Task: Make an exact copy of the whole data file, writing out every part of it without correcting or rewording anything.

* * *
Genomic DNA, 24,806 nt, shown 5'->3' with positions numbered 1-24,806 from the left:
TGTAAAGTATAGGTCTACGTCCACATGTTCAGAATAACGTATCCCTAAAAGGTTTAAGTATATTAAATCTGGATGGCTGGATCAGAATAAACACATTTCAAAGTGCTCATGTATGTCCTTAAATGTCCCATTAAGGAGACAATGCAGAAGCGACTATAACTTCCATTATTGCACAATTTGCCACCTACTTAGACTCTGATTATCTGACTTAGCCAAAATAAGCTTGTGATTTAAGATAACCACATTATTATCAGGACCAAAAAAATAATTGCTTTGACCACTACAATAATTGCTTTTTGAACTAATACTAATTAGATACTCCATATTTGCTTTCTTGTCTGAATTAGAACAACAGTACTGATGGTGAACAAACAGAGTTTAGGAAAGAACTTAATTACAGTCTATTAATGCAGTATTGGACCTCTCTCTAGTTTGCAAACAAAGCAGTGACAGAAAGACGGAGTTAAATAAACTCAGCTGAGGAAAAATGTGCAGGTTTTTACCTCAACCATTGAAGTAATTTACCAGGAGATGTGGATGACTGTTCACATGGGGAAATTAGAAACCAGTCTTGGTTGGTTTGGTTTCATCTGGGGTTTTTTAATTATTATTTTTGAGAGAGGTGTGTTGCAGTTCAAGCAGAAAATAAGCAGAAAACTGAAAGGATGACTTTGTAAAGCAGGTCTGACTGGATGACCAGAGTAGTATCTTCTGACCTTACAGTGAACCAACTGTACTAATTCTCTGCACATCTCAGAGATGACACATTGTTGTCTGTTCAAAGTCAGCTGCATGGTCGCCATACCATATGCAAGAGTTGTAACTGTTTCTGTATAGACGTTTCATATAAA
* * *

Genomic DNA, 24,806 nt, shown 5'->3' with positions numbered 1-24,806 from the left:
TGTAAAGTATAGGTCTACGTCCACATGTTCAGAATAACGTATCCCTAAAAGGTTTAAGTATATTAAATCTGGATGGCTGGATCAGAATAAACACATTTCAAAGTGCTCATGTATGTCCTTAAATGTCCCATTAAGGAGACAATGCAGAAGCGACTATAACTTCCATTATTGCACAATTTGCCACCTACTTAGACTCTGATTATCTGACTTAGCCAAAATAAGCTTGTGATTTAAGATAACCACATTATTATCAGGACCAAAAAAATAATTGCTTTGACCACTACAATAATTGCTTTTTGAACTAATACTAATTAGATACTCCATATTTGCTTTCTTGTCTGAATTAGAACAACAGTACTGATGGTGAACAAACAGAGTTTAGGAAAGAACTTAATTACAGTCTATTAATGCAGTATTGGACCTCTCTCTAGTTTGCAAACAAAGCAGTGACAGAAAGACGGAGTTAAATAAACTCAGCTGAGGAAAAATGTGCAGGTTTTTACCTCAACCATTGAAGTAATTTACCAGGAGATGTGGATGACTGTTCACATGGGGAAATTAGAAACCAGTCTTGGTTGGTTTGGTTTCATCTGGGGTTTTTTAATTATTATTTTTGAGAGAGGTGTGTTGCAGTTCAAGCAGAAAATAAGCAGAAAACTGAAAGGATGACTTTGTAAAGCAGGTCTGACTGGATGACCAGAGTAGTATCTTCTGACCTTACAGTGAACCAACTGTACTAATTCTCTGCACATCTCAGAGATGACACATTGTTGTCTGTTCAAAGTCAGCTGCATGGTCGCCATACCATATGCAAGAGTTGTAACTGTTTCTGTATAGACGTTTCATATAAA